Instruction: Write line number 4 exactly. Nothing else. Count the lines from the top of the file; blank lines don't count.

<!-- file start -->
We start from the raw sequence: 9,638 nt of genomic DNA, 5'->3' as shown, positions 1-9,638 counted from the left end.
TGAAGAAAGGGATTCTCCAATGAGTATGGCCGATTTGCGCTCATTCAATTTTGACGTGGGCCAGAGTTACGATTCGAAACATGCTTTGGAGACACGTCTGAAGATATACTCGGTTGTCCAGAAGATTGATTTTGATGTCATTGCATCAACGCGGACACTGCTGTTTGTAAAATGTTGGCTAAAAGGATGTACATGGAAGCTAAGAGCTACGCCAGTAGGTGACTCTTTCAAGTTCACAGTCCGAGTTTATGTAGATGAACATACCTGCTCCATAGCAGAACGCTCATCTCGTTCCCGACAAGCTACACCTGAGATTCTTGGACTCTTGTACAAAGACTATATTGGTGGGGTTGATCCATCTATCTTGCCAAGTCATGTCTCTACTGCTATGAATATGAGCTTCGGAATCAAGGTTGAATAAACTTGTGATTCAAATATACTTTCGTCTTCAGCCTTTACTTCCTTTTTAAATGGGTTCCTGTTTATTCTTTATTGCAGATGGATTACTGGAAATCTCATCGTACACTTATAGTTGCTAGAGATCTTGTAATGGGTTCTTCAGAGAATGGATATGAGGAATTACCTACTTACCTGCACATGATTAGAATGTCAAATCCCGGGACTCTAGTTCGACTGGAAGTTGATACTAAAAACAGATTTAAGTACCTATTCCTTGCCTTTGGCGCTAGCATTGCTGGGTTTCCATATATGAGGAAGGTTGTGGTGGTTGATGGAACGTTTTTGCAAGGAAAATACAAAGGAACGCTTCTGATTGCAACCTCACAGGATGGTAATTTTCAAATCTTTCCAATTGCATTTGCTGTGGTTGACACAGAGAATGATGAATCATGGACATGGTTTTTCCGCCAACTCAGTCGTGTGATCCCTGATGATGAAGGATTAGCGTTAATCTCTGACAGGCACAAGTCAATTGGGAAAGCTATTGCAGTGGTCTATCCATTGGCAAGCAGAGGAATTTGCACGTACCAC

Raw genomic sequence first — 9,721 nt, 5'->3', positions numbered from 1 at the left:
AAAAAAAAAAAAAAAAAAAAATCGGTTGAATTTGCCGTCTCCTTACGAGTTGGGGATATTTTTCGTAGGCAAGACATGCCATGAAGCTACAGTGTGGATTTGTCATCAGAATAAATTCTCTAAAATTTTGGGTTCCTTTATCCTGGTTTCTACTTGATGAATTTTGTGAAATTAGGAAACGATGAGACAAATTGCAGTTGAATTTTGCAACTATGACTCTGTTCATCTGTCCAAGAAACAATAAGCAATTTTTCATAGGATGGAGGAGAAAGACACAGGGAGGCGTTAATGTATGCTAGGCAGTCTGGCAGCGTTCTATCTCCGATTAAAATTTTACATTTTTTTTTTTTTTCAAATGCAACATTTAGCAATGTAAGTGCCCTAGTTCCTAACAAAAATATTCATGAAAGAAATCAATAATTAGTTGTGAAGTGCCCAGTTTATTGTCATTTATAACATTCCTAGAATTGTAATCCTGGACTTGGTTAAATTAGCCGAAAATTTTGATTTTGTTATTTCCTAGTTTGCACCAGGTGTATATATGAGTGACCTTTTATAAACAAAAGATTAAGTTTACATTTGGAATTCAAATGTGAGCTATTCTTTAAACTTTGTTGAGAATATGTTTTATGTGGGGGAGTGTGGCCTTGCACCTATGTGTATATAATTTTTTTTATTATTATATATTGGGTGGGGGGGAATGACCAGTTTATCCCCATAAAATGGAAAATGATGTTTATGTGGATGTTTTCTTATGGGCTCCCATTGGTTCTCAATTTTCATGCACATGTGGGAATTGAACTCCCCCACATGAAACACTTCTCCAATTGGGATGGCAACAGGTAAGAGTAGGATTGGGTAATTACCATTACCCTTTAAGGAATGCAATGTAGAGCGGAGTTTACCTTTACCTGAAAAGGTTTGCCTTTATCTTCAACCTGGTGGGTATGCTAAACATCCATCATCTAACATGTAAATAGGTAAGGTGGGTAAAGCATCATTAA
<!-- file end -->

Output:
AAAAAAAAAAAAAAAAAAAAATCGGTTGAATTTGCCGTCTCCTTACGAGTTGGGGATATTTTTCGTAGGCAAGACATGCCATGAAGCTACAGTGTGGATTTGTCATCAGAATAAATTCTCTAAAATTTTGGGTTCCTTTATCCTGGTTTCTACTTGATGAATTTTGTGAAATTAGGAAACGATGAGACAAATTGCAGTTGAATTTTGCAACTATGACTCTGTTCATCTGTCCAAGAAACAATAAGCAATTTTTCATAGGATGGAGGAGAAAGACACAGGGAGGCGTTAATGTATGCTAGGCAGTCTGGCAGCGTTCTATCTCCGATTAAAATTTTACATTTTTTTTTTTTTTCAAATGCAACATTTAGCAATGTAAGTGCCCTAGTTCCTAACAAAAATATTCATGAAAGAAATCAATAATTAGTTGTGAAGTGCCCAGTTTATTGTCATTTATAACATTCCTAGAATTGTAATCCTGGACTTGGTTAAATTAGCCGAAAATTTTGATTTTGTTATTTCCTAGTTTGCACCAGGTGTATATATGAGTGACCTTTTATAAACAAAAGATTAAGTTTACATTTGGAATTCAAATGTGAGCTATTCTTTAAACTTTGTTGAGAATATGTTTTATGTGGGGGAGTGTGGCCTTGCACCTATGTGTATATAATTTTTTTTATTATTATATATTGGGTGGGGGGGAATGACCAGTTTATCCCCATAAAATGGAAAATGATGTTTATGTGGATGTTTTCTTATGGGCTCCCATTGGTTCTCAATTTTCATGCACATGTGGGAATTGAACTCCCCCACATGAAACACTTCTCCAATTGGGATGGCAACAGGTAAGAGTAGGATTGGGTAATTACCATTACCCTTTAAGGAATGCAATGTAGAGCGGAGTTTACCTTTACCTGAAAAGGTTTGCCTTTATCTTCAACCTGGTGGGTATGCTAAACATCCATCATCTAACATGTAAATAGGTAAGGTGGGTAAAGCATCATTAA